My hope is to offer encouragement to writers as well as those who simply love to read. You will find eclectic snippets here—news of projects I’m working on, comments regarding books I enjoy, favorite authors, quotes, and reflections regarding my own experiences. I especially like to write about my dreams—those parables in the night seasons. Symbols and metaphors delight and intrigue me. You will find them here.
It is remarkable how the ordinary and the existential are always stuck together, like the pages in a book so timeworn that the print has transferred from one to the other.~Kathryn Schulz (From Lost & Found)
I have a great love for and dependence on the concept of finding increments in one's life. I was introduced to the idea by Julia Cameron, the beloved author of The Artist's Way. I consider her a virtual mentor. I've mentioned her countless times over the years of writing these blog posts. She often reminds me that it is the small steps that add up, the increments over time that create something new--a book, a home, a relationship, a play, a painting, a song. A poem. There is always a choice when the day unfolds to choose an increment. There is nothing too ordinary. It is often in the mundane task that we find the most relief for our anxiety or melancholy. That scrubbing motion on the hood of a car or on a window pane that leaves us just a bit more hopeful when we view the shine, feel the slight pang from using our arm muscles. Often one microscopic action leads to another. "While I washed the car, I got an idea for my song. Think I'll go write down the lyrics, pluck it out on my guitar."
We can always ask, "What's next for today?"
For a long while, she sat in vibrant paralysis, her purse in her lap.~Yoon Choi (From Skinship)
"It's sort of an emotional inflammation," said Dr. Mark Batterson, lead pastor of National Community Church in Washington, DC. Dr. Batterson was describing our society now. Having walked two years on the road of the COVID crisis, the world now finds itself moving through a doorway to war. We are "inflamed" as a culture--that location where we can feel helpless, powerless, angry, sad, depressed. In pain. Not knowing what we can do to move forward. Paralyzed.
Over the last two weeks, I've had a sore, tender back. Inflammation. I've hated it, honestly. I've fought the pain by attempting to keep going at my usual pace, but it's only made the discomfort worse. I finally gave in and listened to my body. I slowed my pace. Rested. Allowed myself space. Breathed deeply. Prayed.
Perhaps that's what we do now to decrease the emotional swelling.
We are miners striking new ore at every depth.~Julia Cameron (From Transitions)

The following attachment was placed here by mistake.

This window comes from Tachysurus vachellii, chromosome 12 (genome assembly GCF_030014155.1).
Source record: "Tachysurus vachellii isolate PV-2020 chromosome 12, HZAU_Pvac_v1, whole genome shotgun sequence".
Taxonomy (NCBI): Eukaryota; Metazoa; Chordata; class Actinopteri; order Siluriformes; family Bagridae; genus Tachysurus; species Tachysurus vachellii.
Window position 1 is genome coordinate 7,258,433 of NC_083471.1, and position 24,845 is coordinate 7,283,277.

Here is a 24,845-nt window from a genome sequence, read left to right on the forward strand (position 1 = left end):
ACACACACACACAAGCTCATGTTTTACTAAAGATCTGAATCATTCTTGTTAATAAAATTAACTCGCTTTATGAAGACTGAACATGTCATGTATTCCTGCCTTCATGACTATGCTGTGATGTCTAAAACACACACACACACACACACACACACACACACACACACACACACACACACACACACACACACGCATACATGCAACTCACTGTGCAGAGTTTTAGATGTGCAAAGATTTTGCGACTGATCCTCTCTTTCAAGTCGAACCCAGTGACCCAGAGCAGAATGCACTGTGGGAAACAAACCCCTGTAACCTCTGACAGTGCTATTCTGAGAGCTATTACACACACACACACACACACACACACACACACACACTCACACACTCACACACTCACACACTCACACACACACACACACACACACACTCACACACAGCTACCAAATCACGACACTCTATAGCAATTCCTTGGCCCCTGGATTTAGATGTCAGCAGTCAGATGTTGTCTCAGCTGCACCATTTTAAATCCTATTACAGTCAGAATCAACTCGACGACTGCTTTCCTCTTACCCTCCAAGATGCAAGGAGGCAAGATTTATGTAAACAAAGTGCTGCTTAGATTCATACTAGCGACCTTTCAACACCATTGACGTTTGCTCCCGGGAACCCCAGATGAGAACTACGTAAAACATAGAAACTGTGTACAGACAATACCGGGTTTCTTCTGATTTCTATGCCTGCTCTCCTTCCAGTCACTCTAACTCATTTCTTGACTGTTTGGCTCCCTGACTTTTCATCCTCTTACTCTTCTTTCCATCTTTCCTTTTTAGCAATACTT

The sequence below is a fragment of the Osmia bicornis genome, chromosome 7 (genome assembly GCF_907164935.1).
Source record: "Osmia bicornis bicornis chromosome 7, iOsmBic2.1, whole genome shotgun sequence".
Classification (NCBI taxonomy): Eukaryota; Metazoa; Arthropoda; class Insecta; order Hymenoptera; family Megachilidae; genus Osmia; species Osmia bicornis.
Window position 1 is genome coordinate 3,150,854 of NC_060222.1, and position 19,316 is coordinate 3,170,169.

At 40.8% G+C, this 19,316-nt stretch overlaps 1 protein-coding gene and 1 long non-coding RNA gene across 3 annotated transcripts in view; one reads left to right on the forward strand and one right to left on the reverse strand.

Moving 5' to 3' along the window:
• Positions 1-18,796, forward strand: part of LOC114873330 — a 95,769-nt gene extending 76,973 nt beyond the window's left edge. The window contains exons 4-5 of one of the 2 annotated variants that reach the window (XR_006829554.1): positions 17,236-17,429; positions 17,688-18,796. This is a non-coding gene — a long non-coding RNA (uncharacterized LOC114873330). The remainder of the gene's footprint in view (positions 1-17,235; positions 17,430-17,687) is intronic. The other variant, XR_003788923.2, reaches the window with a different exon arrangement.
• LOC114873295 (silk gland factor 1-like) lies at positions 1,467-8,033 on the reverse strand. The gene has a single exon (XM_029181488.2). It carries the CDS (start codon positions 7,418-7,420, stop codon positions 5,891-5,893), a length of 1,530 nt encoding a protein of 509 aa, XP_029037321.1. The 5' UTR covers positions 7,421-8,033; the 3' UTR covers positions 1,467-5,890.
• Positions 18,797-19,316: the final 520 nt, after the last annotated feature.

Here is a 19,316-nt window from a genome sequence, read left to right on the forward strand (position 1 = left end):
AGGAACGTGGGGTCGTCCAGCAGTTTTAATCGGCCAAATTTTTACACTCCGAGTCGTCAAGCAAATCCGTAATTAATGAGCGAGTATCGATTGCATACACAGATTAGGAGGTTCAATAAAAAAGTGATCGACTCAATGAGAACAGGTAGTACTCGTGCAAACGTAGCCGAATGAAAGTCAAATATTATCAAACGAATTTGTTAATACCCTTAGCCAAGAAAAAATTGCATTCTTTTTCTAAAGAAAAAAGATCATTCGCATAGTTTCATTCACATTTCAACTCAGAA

I participate in an ill-advised practice regarding my endeavor to write novels. I don't follow an outline. Most authors speaking of their creative process do not support this technique--or lack thereof. I, too, feel somewhat threatened by own audacity. I engage in a rather mysterious undertaking of asking questions to my characters. "What are you trying to teach me?" I ask. This week a character spoke. She's realigning her life, attempting to get in touch with desires that she's repressed for years. She takes a walk along the coastline where she lives and looks up at the night sky, the stars flung out like a tapestry. She shouts amidst the clamor and murmuring of ocean waves, "Do you stars surrender to your brilliance?"
I became intrigued by her question--so much so that I explored her cry to the starlit darkness in a poem.
It may be that we have lost our ability to hold a blazing coal, to move unfettered through time, to walk on water, because we have been taught such things have to be learned; we should deserve them; we must be qualified. We are suspicious of grace. We are afraid of the very lavishness of the gift.~Madeleine L'Engle (From Walking on Water--Reflections in Faith and Art)
This week I heard a story about a surgeon who transplanted a heart to a woman. The new heart did not immediately begin to beat. The physician then proceeded to do something unorthodox in the operating suite. He kneeled down and whispered to the woman, "I've removed your unhealthy heart and replaced it with a brand new one. It's all in place. Now you tell your heart to beat again." Almost at once, the woman's heart began to pulse with life.
Like physical hearts, sometimes our spiritual hearts can become hardened or wounded or broken. I believe that Jesus bends down and whispers in our ears, "Tell your heart to beat again. I've provided the mercy for that to happen. Don't be suspicious of the lavishness of my grace. Willingly receive my goodness, my Kingdom pulse."
Grace was the paintbrush. It carried me through.~Bill Fricke
This morning I'm trying to "tease out" the meaning of stillness. What does that word, that concept actually mean? The definition seems to imply rest, a quiet state, calmness, my hands free, my heartbeat steady, my mind tranquil. The peace of Jesus. And then what does it mean to reflect and embrace the peace of Jesus?
I believe receiving is involved. But then I often confuse the art of receiving with self-effort. Performance. Surely there's a formula I can follow, a five-step action plan. Directives. Machinations.
What if entering the door of the Lord's peace is walking in and receiving His hospitable ministrations? Simply to receive from Him with no worry of pay back or over-staying my welcome. To sit at His kitchen table and drink a strong cup of coffee with half and half. To hear Him say, "I freely give you my peace. It's not like the culture's peace that depends on happy circumstances. My peace transcends sorrow, self-doubt, shame, loneliness and lost dreams. There is no DIY plan with me. It's not about the performance. It's about the receiving." (See John 14: 26-27)